Happy St. Patrick’s Day! Hugo nominations closed yesterday, but I’ll continue with my thoughts on the remaining categories.
There has been some sort of Best Artist category since the beginning of the Hugos. Although in the initial year of 1953, both Interior Illustrator and Cover Artist awards were given. During the 1990’s, awards were also given for Best Original Artwork.
Best Professional Artist:
An illustrator whose work has appeared in a professional publication in the field of science fiction or fantasy during 2017.
I try to keep track of impressive artwork I come across in my reading during the year, but Rocket Stack Rank’s page for 2018 Professional Artists was a big help in jogging my memory. Here are my choices with links to their websites and the example I included on my ballot:
- Marcela Bolívar – Cover for Apex Magazine, Issue 96
- Micah Epstein – Illustration for “Angel of the Blockade” by Alex Wells
- Miranda Meeks – Illustration for “Sweetlings” by Lucy Taylor
- Peter Mohrbacher – Cover for Clarkesworld Magazine, Issue 135
- Victo Ngai – Illustration for “Waiting on a Bright Moon” by JY Yang
Here are some other artists from my long list with examples from 2017:
- Richard Anderson – Cover for Kings of the Wild by Nicholas Eames
- Tommy Arnold – Cover for Killing Gravity by Corey J. White
- Clarrisa Ferguson – Cover for Apex Magazine, Issue 103
- Jon Foster – Illustration for “Bourbon, Sugar, Grace” by Jessica Reisman
- Maurizio Manzieri – Cover for Fantasy & Science Fiction, Nov/Dec 2017
- Eddie Mendoza – Cover for Clarkesworld Magazine, Issue 127
- Greg Ruth – Cover for Lightning in the Blood by Marie Brennan
- Yuko Shimizu – Cover for The Black Tides of Heaven by JY Yang
- Sam Weber – Illustration for “These Deathless Bones” by Cassandra Khaw
Since 1967, there has also been an award for Best Fan Artist:
An artist or cartoonist whose work has appeared through publication in fanzines, semiprozines, or through any other public non-professional display (including at conventions) during 2017.
For this category, I already had one artist in mind, I found two more at the Hugo Award Eligible Art(ists) tumblr, and another two at the Hugo Nominees 2018 Wiki. Here are my picks with some of my favorite examples of their work:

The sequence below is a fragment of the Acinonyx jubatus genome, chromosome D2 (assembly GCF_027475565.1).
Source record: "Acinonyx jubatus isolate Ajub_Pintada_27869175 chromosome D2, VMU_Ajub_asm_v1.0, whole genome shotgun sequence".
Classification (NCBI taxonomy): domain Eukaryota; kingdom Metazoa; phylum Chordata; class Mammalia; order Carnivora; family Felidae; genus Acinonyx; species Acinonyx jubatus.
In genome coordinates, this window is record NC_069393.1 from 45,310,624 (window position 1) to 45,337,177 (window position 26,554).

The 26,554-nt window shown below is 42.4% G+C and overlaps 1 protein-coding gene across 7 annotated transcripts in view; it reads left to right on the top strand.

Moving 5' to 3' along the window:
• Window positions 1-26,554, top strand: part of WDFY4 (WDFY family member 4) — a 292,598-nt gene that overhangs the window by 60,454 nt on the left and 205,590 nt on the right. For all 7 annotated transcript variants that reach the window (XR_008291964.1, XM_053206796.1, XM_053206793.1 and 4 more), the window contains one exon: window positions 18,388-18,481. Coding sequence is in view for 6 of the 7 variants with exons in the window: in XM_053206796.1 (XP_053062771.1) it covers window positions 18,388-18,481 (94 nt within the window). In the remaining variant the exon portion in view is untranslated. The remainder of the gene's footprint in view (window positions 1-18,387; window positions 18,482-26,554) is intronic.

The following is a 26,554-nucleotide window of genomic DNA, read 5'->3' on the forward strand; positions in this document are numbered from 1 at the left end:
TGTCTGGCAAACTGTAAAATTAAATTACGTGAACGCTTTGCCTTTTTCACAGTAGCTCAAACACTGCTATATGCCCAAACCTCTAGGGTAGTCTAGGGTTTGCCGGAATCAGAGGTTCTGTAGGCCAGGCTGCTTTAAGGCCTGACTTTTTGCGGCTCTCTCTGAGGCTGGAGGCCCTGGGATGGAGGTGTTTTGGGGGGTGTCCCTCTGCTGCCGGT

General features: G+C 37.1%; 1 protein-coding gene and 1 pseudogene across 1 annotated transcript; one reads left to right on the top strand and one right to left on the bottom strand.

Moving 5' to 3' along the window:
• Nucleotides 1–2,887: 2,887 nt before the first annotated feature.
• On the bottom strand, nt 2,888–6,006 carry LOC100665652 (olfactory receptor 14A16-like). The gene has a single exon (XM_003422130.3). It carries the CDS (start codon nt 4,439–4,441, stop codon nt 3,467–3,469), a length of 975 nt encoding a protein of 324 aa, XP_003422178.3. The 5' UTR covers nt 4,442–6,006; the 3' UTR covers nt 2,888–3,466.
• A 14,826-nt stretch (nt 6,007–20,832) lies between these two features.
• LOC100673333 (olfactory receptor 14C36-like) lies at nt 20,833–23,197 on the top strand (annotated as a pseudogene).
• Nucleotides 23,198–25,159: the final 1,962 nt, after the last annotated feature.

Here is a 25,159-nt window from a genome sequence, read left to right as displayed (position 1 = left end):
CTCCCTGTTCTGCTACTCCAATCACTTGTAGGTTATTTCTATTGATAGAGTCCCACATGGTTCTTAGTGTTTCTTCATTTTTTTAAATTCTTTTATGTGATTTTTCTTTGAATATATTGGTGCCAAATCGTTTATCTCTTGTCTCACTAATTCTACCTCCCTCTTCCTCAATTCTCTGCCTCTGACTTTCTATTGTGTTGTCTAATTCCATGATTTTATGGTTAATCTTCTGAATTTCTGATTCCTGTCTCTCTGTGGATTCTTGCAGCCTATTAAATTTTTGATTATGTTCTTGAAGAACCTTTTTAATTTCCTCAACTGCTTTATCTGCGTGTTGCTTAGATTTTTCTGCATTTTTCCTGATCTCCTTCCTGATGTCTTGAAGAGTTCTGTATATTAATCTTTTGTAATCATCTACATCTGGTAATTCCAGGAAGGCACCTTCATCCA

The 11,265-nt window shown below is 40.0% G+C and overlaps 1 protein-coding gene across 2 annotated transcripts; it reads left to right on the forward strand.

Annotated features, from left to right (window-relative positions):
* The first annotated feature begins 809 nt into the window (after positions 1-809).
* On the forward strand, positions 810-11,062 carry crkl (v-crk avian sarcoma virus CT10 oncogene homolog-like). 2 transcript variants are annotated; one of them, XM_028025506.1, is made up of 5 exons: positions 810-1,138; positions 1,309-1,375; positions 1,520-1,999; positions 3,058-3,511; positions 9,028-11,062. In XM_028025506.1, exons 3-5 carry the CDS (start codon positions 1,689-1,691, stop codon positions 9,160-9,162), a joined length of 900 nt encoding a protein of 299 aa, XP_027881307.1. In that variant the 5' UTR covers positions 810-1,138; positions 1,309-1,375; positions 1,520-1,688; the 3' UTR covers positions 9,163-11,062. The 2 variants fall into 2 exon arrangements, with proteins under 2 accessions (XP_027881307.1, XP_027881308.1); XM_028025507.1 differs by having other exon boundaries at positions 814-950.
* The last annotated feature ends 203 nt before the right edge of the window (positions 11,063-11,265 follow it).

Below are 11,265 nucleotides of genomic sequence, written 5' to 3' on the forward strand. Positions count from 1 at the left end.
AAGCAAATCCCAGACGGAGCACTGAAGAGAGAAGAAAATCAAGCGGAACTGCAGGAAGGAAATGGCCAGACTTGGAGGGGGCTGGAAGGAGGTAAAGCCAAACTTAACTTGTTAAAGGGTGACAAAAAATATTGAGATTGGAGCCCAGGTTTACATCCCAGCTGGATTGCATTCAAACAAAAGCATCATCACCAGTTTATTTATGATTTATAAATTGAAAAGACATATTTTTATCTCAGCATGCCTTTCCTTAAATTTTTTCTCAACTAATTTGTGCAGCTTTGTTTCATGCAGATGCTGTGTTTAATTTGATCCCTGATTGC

- Geneva Benton – Covers for FIYAH Literary Magazine, 2017 Issues
- Holepsi (Diana) – Fan art for Star Wars and Stranger Things
- Matt Olson – Artwork for the SFF180 YouTube channel
- Laya Rose – Fan art of Bill Potts from Doctor Who
- shalizeh (Jane) – Fan art for Star Wars and Moana
There were a few artists whose work I liked from 2017 technically puts them in this category because it was published in semiprozines. But for the most part, I decided to relegate this less “fannish” work to my long list:
- Galen Dara – Illustration for “These Constellations Will Be Yours” by Elaine Cuyegkeng
- Julie Dillon – Cover for Uncanny Magazine, Issue 19
- Kirbi Fagan – Cover for Uncanny Magazine, Issue 17
- Odera Igbokwe – Illustration for “Oshun, Inc.” by Jordan Ifueko
- Sarah Webb – Illustration for “As Tender Feet of Cretan Girls Danced Once Around an Altar of Love” by Julian K. Jarboe
The Hugo Awards Study Committee formed at last year’s Business Meeting was actually expanded from an initial resolution for a committee to look at the artist categories. The Hugo Administrator Decisions Report, available as a PDF from the 2017 Hugo Awards page, clearly shows that voters are struggling with the definitions of these awards. Four artists (two in each category) who qualified for the final ballot were ruled ineligible. Two artists (one in each category) who made the final ballot nearly qualified as finalists in the other category.
One issue is that the pro category specifies illustrator, thereby excluding the sculptor who would otherwise have made the ballot last year. Whereas, the fan category allows other types of artists. Indeed, five-time finalist Spring Schoenhuth creates SFF-related jewelry. I think we need to be consistent in the type of art allowed across both categories.
However, another problem is defining what is considered professional versus fan art. I think work for semiprozines is for all intents and purposes professional. In fact, I’d like to get rid of the weird semiprozine beast altogether and open that category to any magazine that’s not a fanzine.
Another way to go would be honoring specific individual works instead of the artists themselves. Although I believe that the former Best Original Artwork category was discontinued for lack of voter participation.
[3/23/2018 ETA: In a comment over at File 770, someone mentioned that they consider cover art (and interior illustration) for the pro artist category and all other sff-related art for the fan artist category regardless of the artists’ pro or fan status. And someone else responded that they felt that was the actual intention for the categories. That works for me, but they’d need to adjust the titles and definitions to make it clear.]
Who are your favorite artists? And how do you think these categories should be defined?